Journalist John Stossel wrote an interesting essay about what untrustworthy people like Chileans and other Latin Americans can do to increase business with people from rich countries.
Trust—society depends on it. For most of history, our ancestors lived in clans with other family members, or in small villages. Everyone pretty much knew who was trustworthy. People behaved better because they wanted good relationships with family members and neighbors. It’s one reason that today we trust friends and family more than strangers.
Only recently have humans interacted with lots of people. Today, “50 percent of the population lives in cities,” points out entrepreneur Julien Smith. “We’re surrounded by strangers, and you end up with these systems in place that progressively get built (to determine:) ‘should I trust this person?'”
Smith created the website Breather, which arranges for strangers to rent private spaces—even living rooms—for business meetings. For his business to work, total strangers must have a reason to trust each other. The Internet makes that possible. His customers check his clients’ reputations before they agree to share a workspace….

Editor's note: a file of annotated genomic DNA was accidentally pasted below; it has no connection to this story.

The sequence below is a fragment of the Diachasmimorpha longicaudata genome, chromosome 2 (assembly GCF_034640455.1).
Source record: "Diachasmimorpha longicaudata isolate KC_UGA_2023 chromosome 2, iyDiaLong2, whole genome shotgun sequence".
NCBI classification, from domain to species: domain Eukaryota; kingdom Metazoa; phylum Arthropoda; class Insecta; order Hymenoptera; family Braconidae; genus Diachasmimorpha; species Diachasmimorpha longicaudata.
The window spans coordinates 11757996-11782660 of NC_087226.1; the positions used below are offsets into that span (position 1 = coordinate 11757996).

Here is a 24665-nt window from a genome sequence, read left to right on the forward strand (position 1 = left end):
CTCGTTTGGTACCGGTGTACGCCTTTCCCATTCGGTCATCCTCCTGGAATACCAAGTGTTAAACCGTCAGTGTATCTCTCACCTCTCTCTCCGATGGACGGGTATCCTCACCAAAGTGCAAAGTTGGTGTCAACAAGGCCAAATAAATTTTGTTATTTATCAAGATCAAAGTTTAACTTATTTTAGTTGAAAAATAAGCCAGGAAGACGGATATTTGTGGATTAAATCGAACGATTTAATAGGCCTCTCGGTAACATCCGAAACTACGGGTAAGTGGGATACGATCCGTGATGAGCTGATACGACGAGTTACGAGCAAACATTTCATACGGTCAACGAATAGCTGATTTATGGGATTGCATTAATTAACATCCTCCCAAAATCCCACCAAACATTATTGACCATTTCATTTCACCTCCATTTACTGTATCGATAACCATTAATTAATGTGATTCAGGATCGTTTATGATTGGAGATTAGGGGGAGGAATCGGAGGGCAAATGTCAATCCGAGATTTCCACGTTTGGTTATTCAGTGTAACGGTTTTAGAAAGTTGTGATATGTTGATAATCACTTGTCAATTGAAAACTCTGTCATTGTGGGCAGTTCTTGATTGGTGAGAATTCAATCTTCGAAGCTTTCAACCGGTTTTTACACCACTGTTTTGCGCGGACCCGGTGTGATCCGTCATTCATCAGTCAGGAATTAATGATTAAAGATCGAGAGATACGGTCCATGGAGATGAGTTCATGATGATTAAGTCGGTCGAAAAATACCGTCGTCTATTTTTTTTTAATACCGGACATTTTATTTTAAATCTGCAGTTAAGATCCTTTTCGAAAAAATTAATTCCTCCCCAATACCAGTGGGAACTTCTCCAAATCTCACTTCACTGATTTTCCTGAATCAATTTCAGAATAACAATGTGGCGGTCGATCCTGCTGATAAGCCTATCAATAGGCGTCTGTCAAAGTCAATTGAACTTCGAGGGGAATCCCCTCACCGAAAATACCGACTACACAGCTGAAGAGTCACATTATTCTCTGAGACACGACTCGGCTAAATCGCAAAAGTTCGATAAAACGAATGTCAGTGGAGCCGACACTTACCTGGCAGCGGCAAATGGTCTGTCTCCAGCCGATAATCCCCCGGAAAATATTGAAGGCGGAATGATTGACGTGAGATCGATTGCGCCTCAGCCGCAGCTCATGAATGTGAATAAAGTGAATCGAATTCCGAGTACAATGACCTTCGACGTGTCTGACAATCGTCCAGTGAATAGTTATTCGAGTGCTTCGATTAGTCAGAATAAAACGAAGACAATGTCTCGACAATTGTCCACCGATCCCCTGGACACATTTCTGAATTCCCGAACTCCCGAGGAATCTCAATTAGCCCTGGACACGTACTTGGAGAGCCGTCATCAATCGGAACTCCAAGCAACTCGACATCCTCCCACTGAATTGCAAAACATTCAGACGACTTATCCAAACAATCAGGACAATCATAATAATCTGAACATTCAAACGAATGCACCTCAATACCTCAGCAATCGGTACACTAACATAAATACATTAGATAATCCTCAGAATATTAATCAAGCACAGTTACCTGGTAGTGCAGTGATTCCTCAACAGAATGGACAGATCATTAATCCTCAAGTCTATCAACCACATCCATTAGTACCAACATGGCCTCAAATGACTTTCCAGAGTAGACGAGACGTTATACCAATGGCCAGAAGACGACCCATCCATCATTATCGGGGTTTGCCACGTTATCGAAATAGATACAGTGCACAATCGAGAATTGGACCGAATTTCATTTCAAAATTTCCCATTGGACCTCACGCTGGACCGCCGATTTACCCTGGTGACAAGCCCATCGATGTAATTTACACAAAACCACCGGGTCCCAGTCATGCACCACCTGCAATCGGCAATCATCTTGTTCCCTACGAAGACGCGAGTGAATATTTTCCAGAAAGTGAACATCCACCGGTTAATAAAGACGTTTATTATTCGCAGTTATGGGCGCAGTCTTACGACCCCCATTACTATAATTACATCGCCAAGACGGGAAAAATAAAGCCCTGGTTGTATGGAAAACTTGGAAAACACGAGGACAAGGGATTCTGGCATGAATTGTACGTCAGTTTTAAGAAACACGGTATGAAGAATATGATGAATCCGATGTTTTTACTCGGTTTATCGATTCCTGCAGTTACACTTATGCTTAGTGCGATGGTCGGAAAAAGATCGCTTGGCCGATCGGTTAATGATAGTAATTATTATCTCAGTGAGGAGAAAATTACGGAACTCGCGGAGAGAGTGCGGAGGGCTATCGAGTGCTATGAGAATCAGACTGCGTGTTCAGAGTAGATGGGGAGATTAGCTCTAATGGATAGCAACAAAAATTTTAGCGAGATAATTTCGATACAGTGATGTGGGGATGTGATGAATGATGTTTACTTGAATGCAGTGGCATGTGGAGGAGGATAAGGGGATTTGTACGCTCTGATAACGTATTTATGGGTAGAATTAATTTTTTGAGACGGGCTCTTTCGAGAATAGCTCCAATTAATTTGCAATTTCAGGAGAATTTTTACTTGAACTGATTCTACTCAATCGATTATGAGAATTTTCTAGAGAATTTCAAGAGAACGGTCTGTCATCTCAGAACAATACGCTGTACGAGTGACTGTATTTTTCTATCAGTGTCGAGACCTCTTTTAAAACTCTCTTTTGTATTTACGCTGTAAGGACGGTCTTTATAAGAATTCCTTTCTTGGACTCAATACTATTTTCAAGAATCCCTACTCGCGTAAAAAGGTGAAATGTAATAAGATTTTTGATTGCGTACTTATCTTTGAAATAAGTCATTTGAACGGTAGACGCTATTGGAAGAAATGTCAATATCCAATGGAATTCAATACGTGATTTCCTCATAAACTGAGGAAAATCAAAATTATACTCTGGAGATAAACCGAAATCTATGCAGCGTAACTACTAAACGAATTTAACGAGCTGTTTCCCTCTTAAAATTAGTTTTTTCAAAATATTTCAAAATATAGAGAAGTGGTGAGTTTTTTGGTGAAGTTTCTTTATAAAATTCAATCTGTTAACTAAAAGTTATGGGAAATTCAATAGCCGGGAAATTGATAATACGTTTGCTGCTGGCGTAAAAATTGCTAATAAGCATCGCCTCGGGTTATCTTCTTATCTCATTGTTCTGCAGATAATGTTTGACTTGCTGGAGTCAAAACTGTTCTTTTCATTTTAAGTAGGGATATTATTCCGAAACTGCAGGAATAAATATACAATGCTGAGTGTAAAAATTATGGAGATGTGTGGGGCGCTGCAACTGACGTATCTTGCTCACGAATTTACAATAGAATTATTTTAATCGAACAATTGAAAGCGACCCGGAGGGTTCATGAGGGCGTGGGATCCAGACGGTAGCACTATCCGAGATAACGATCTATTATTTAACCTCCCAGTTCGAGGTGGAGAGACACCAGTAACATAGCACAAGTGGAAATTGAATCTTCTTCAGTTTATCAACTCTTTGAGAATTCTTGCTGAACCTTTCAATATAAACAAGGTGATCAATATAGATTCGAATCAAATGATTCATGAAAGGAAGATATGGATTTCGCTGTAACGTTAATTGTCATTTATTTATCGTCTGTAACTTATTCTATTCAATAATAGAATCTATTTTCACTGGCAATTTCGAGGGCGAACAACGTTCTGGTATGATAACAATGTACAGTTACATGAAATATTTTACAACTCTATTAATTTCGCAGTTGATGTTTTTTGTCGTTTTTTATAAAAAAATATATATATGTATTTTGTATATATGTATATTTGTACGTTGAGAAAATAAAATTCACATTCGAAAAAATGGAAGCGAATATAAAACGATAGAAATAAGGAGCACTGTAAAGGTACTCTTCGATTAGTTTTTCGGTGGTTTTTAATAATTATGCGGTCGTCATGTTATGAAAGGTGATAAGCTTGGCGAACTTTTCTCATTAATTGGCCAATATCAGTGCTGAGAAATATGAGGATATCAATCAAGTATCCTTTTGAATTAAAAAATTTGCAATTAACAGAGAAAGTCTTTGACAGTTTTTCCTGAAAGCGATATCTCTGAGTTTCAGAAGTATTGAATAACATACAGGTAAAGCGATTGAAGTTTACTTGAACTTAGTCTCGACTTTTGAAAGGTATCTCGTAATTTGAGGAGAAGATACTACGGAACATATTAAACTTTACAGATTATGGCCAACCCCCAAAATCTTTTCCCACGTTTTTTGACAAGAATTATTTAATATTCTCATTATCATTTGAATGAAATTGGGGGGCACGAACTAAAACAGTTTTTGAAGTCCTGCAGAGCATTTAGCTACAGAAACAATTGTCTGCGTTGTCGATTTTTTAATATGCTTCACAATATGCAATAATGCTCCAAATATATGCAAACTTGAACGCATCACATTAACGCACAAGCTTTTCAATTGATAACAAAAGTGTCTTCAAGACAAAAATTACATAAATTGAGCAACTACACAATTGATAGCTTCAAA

Internet ratings give us more reason than ever before to interact with new people.
Before the Internet, we at least had word of mouth. It gave us some protection. When I was a consumer reporter in a single city—Portland, Oregon, then New York City—I could find a smalltime scam to report on every week. But when I moved to ABC News to report on national scams, I couldn’t find so many.
That’s because, in a free society, the way for a business to get really rich is to serve customers well. When it does, customers want more of your stuff. If you rip people off, word gets out, and your business doesn’t grow.
Julia Thiel of the Chicago Reader reports that many Chileans are thieves, including flatmates at two different apartments:
When I told the Chileans at the ceramics studio where I took classes what had happened, they seemed unsurprised. “Chileans steal,” said one. “It’s too bad, but it’s just the way it is.” Another said she’d once seen a sign in a store in another Latin American country warning people to be on the lookout for Chileans stealing things. (Earlier this year, a Chilean was even arrested for stealing a glacier.)
I hope that the Internet encourages Chileans to become more trustworthy but I reckon it will take decades to change the culture.